The Requirements To Be An Astronaut

Being an astronaut is like tightrope walking without a net. It’s risky, formidable, death-defying and intoxicating for those who have the right stuff. Candidacy for the job is fiercely competitive. In 2016, 18,300 hopefuls applied to its ranks and only 12 were accepted. NASA requires its candidates to submit to a battery of interviews, medical exams and physically demanding drills. If you dream of embarking on your own space odyssey, here are 4 requirements to be an astronaut:


Minimum requirements refers to the initial assessment of a candidate’s experience, education and health. These attributes include:

  • US citizenship.
  • 140/90 BP in sitting position.
  • A bachelor’s degree in engineering, biological science, physical science, computer science or mathematics. Post-graduate study or three years of related experience are required.
  • At least 1,000 hours of pilot-in-command hours on jet aircraft.

According to Dr. John B. Charles of NASA’s Human Research Program, “These are minimum requirements to get your foot in the door. That gets rid of the pretenders and posers.”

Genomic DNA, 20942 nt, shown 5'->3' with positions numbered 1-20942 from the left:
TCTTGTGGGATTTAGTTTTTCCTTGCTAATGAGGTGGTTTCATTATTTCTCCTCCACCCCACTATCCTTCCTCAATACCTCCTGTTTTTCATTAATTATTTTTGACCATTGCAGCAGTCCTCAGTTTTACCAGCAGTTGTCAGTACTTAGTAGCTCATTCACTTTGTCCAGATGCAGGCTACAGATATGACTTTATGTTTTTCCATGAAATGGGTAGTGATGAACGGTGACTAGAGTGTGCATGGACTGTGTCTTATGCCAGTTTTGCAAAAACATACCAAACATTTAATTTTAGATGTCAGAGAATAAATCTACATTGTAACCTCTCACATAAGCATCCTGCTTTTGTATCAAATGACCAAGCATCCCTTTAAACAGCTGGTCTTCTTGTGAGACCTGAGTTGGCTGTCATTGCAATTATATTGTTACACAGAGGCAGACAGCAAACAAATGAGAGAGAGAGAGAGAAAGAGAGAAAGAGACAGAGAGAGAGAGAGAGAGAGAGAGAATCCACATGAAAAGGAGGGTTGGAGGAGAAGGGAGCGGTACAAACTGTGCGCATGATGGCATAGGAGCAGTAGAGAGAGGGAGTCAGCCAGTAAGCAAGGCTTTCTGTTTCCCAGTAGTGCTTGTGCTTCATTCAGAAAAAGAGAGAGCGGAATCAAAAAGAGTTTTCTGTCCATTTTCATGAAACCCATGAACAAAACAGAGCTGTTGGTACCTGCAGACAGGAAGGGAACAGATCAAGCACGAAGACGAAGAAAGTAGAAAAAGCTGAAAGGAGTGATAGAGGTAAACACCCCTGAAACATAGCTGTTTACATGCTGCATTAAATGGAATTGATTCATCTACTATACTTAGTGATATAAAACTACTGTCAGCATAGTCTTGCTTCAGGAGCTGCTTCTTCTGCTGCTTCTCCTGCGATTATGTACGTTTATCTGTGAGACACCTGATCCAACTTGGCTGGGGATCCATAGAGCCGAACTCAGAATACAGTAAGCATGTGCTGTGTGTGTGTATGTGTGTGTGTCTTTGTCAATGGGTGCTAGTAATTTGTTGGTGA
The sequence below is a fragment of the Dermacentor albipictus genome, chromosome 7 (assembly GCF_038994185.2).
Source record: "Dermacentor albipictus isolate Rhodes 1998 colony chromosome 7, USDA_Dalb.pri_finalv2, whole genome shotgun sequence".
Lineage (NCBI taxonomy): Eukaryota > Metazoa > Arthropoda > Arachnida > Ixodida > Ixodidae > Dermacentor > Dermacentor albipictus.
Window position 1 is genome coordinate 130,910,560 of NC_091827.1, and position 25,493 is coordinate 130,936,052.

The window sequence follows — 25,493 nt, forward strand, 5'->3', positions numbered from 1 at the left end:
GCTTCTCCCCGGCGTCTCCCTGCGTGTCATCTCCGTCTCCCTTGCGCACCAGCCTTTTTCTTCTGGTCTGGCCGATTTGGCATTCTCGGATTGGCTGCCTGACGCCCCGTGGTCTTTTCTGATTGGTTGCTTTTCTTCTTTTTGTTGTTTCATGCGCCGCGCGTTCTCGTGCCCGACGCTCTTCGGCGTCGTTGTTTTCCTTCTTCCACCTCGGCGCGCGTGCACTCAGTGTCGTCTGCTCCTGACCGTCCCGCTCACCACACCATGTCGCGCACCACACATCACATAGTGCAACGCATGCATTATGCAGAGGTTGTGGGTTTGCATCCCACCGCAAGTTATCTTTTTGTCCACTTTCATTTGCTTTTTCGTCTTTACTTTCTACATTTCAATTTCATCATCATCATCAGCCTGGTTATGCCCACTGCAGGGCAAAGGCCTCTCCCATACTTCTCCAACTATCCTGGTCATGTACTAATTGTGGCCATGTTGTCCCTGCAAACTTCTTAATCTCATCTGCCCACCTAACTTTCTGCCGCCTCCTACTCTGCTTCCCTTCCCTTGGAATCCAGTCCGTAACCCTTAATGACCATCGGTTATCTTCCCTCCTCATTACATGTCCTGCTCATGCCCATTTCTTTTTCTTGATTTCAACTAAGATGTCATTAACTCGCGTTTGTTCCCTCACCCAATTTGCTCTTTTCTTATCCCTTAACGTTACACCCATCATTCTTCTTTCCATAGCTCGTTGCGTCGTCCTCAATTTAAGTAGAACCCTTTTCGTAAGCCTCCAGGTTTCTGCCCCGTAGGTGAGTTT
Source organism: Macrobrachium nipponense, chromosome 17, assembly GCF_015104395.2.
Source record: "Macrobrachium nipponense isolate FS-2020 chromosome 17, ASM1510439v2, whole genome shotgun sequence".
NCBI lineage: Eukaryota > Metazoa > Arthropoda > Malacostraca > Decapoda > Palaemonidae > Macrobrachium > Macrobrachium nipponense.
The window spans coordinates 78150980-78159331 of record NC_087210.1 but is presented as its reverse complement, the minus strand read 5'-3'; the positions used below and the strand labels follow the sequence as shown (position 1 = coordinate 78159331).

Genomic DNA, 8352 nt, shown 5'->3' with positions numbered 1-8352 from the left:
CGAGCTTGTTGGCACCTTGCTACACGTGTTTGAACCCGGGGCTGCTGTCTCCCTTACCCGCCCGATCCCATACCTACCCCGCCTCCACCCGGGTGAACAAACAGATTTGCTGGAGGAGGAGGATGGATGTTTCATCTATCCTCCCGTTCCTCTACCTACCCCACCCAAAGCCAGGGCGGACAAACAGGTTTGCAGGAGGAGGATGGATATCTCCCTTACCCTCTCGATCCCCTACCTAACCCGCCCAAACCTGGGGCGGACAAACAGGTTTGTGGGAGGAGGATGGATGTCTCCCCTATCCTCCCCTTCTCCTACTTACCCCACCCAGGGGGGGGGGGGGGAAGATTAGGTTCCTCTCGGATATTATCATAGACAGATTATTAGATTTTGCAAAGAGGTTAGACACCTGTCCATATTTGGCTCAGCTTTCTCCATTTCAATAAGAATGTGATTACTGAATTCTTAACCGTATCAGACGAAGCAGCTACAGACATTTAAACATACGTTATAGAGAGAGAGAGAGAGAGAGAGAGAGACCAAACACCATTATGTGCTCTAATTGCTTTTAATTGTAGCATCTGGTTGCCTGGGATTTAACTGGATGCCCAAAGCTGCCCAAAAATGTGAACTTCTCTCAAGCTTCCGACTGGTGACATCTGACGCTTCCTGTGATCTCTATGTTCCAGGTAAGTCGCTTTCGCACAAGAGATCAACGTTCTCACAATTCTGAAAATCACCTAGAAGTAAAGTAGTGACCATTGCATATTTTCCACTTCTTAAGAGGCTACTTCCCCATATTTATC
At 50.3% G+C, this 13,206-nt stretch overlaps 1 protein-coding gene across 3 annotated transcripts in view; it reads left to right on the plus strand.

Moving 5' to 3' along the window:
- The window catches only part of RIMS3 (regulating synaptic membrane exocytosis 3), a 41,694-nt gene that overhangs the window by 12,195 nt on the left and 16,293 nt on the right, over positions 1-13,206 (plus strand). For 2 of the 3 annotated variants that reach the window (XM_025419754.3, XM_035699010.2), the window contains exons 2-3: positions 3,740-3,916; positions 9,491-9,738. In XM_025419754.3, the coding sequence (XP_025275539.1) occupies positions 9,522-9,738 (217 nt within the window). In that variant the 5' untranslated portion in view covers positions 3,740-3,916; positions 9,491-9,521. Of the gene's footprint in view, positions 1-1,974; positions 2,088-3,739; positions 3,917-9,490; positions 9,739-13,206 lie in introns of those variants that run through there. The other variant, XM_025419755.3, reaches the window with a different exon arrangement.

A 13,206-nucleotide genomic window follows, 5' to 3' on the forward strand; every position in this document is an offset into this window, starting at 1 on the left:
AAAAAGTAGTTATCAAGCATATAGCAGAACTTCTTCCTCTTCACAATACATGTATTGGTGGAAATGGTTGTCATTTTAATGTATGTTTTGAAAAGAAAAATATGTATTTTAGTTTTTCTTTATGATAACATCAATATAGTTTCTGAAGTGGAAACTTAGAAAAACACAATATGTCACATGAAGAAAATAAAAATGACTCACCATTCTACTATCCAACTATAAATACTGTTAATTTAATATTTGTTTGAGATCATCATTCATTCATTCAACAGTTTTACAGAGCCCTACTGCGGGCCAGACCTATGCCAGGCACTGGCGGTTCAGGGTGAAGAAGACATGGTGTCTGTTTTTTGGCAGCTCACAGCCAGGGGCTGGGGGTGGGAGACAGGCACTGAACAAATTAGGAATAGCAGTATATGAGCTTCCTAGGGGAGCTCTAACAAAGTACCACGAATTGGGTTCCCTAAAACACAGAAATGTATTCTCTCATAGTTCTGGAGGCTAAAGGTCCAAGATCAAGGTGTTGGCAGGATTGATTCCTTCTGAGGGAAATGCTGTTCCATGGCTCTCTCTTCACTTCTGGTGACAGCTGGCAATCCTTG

The applicant must satisfactorily answer two intense rounds of interviews. The questions are mostly behavioral with a few focused on work experiences and former projects. Some of the questions may include:

  • What sort of leadership role would you take?
  • How would you deal with a conflictive team member?
  • What is integrity?


This is also, rightfully, called astronaut boot camp. You must be prepared to:

  • Become SCUBA certified.
  • Spend myriad hours underwater, in a space suit, preparing for tasks you may be doing in space, such as repairs.
  • Swim three lengths of a 25M pool without stopping, swim the same distance in a flight suit and tennis shoes, and then tread water in the same garb for 10 minutes.
  • Endure repeated exposure to microgravity and brief periods of weightlessness (up to a herculean 40 times in a day), as well as shifting high (hyperbaric) and low (hypobaric) atmospheric pressure.

Your training will intensify to include:

  • Spacewalking training.
  • Robotics training.
  • Aircraft flight readiness training.

Being an astronaut is a superhuman challenge. But if you want to shoot for the stars, it sure beats a cubicle.

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